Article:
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No longer Here

| Thursday, August 20, 2020

I have been a University defender until now. 

Returning to campus, I believed, would be safe. Although there would be cases, these students would be isolated and, with the contract-tracing methods in place, those who had been exposed to the disease would also be quarantined. When I returned to campus, I held onto this hope. While sitting in class, socially distant from my peers and professors, I felt that the University had done everything it could to make campus a safe and healthy place.

I was wrong. 

The events of the past couple days have revealed just how inadequately prepared Notre Dame is to handle this pandemic. In the address to the student body last night, Fr. Jenkins said that the administration had been considering sending us all home, suggesting that the University was not and is not prepared to handle an outbreak of this magnitude. In the past 24 hours, students have received a dozen emails pleading with us not to go to parties and bars, because that is where the disease spreads most easily. The Wall Street Journal, which broke the news before the University’s official statement, said that new cases have been linked to off-campus parties, and the University has now banned all off-campus students from campus for the next two weeks.

I hear that. I too, am angry and upset that we as students have not followed these rules and guidelines. 

However, the finger pointing, particularly towards off-campus students, needs to end. As of yesterday, the University’s new policy allows student centers and lounges around campus to remain open during reduced hours, but they are only available to on-campus students. Off-campus students cannot even stretch their legs with a (masked) stroll around the lakes. All University resources, including something as small as printers, are off-limits if you do not have a bed assigned to you on campus.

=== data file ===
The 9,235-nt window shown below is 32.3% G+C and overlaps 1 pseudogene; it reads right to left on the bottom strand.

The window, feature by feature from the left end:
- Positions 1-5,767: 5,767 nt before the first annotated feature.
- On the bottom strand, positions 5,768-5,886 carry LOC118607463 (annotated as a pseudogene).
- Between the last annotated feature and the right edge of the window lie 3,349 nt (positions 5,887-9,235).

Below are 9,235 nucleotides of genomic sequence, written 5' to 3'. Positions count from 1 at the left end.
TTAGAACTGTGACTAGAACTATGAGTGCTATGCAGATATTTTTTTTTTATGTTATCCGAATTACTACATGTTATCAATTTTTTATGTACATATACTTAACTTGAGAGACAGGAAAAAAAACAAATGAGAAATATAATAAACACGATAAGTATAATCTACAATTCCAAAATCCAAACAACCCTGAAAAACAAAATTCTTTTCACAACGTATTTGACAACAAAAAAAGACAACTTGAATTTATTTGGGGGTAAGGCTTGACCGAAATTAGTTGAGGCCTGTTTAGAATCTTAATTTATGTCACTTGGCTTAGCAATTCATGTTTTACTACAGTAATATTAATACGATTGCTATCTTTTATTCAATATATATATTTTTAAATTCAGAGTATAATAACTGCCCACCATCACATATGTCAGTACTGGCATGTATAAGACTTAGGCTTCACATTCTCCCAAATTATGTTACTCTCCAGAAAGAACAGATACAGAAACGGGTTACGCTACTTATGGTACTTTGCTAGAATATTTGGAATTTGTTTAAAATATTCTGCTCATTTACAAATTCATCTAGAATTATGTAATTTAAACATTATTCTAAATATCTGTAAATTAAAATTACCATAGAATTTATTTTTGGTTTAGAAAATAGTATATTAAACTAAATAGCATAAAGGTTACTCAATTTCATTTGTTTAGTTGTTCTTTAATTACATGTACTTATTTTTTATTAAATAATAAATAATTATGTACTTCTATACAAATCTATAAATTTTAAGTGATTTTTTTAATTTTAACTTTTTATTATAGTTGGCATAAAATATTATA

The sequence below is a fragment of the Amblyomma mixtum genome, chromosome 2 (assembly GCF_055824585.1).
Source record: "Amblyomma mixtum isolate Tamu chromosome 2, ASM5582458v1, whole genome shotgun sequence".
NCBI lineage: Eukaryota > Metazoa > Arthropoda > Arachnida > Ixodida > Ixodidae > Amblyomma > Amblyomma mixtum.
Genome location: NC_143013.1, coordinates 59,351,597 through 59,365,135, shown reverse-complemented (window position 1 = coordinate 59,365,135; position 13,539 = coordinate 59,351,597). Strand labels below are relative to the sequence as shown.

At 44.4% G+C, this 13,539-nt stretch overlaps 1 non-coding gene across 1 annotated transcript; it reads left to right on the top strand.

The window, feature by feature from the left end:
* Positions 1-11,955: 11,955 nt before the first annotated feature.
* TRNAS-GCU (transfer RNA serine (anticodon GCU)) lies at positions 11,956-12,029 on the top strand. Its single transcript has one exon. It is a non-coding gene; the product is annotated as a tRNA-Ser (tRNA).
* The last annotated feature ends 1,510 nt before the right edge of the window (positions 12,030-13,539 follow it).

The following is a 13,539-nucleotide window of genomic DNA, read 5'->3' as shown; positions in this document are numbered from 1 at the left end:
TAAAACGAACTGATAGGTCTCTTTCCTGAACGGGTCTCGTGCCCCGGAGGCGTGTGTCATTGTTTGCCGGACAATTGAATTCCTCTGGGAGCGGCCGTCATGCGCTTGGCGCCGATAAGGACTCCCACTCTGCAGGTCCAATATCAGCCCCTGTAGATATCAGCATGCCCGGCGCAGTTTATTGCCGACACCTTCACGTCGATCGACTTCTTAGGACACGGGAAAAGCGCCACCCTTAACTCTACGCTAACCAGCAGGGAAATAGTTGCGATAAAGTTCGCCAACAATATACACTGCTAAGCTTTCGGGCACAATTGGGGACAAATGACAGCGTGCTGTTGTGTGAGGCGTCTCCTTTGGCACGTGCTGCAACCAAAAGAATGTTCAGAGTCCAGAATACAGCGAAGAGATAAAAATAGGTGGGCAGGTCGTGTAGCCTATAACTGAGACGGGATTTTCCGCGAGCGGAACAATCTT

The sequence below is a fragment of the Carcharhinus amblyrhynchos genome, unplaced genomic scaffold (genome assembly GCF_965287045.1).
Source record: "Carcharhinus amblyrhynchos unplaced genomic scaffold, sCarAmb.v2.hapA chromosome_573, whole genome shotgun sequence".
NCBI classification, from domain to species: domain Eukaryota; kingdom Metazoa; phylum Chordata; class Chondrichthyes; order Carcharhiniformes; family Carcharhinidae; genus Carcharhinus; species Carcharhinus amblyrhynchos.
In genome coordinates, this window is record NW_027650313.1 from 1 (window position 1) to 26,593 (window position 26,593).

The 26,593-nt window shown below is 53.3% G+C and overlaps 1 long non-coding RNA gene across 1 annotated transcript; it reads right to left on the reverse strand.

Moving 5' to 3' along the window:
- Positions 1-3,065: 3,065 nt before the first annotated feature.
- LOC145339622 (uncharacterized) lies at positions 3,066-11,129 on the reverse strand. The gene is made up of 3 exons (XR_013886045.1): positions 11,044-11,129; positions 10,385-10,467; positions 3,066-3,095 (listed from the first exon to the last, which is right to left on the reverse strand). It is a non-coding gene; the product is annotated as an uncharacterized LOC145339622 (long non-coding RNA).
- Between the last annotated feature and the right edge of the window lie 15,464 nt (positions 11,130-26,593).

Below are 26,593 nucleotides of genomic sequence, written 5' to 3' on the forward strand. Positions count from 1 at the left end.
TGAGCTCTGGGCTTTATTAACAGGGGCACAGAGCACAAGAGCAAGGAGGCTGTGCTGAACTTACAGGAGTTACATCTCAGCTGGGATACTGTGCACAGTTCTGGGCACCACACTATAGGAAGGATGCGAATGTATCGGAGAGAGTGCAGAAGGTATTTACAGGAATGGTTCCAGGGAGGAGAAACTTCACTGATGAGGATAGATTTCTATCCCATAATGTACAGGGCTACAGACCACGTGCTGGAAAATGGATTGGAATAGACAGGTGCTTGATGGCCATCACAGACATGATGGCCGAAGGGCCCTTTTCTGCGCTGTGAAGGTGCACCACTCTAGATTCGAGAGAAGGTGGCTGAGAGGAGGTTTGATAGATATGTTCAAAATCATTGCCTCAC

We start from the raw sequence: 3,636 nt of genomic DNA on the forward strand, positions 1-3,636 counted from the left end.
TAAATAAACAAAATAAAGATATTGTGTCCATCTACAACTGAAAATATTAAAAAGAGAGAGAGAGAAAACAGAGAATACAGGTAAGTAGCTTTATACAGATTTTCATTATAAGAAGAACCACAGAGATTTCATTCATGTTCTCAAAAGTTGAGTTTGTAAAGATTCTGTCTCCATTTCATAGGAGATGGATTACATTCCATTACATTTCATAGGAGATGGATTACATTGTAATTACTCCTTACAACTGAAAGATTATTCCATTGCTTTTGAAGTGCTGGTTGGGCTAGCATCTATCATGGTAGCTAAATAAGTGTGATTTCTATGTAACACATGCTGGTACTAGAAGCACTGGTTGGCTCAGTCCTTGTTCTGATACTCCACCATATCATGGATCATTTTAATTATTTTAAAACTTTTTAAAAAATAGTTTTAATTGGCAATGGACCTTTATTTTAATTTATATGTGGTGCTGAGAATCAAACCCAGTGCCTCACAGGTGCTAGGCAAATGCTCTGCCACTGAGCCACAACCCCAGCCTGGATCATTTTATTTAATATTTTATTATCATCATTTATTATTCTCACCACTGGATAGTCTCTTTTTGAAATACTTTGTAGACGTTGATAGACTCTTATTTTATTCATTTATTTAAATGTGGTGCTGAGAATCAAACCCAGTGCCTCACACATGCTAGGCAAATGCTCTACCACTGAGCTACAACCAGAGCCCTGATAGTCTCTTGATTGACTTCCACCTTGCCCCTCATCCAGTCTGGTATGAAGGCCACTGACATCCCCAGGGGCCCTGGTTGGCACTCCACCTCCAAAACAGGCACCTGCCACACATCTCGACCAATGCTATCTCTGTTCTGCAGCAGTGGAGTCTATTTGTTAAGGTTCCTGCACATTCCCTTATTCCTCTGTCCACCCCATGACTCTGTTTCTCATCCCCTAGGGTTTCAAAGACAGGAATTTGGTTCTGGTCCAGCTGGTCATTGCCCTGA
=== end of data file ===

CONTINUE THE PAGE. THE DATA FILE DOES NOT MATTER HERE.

It is clear that this is a rhetorical device the University is using to escape culpability. Instead of owning up to the extreme lack of testing and sever under-preparation for the worst-case scenario, Notre Dame has placed the blame on its off-campus students for the exponential case growth. Meanwhile, videos of a large party in the middle of South Quad have been circulating on social media, and witnesses have reported a severe lack of mask-wearing and social distancing among those in attendance. It also seems unbelievable to me that no on-campus students ventured off campus to party and visit friends. 

The University has drawn a severe line between its students in dorms and those in houses and apartments, and this division is not helpful. Notre Dame has abandoned its off-campus students, protecting the fantasy of its perfect campus community from the big, bad off-campus partiers. Although the University prides itself on its community, I would like to remind the University that community, like our responsibilities, does not end as soon as we step off of campus. Building a wall is as divisive as it is ineffective.

The reality is that without surveillance testing, we do not know the scale of the outbreak that we are facing in only the second week on campus. In all the models the University considered when it decided to open its doors, how is it that they did not plan for this worst-case scenario? As anyone with any background in biology will tell you, exponential growth is typical for any disease. There should have been concrete protocols put in place to be enacted should this occasion have arisen. As it is, the University is left unprepared, floundering and looking foolish in the eyes of its community and the world. And worse, it is putting the lives of students faculty, and staff in danger. 

Yes, students have been asked not to party. Yes, it would have been better for us all if these parties had not occurred. And yes, we all have a personal responsibility for preventing the spread of this disease. I do not condemn the University’s decision to shut down for two weeks; given the number of cases and the rate of growth, I probably would have made the same decision. But for God’s sake, demonizing and abandoning your off-campus students (who are still expected to attend class) without any University resources or guidance only betrays your woeful lack of preparation, and your refusal to take responsibility for this crisis. 

We are angry. We are scared. According to the University, we are no longer Here.

Rachel Hughes 


Aug. 19

The views expressed in this Letter to the Editor are those of the author and not necessarily those of The Observer.

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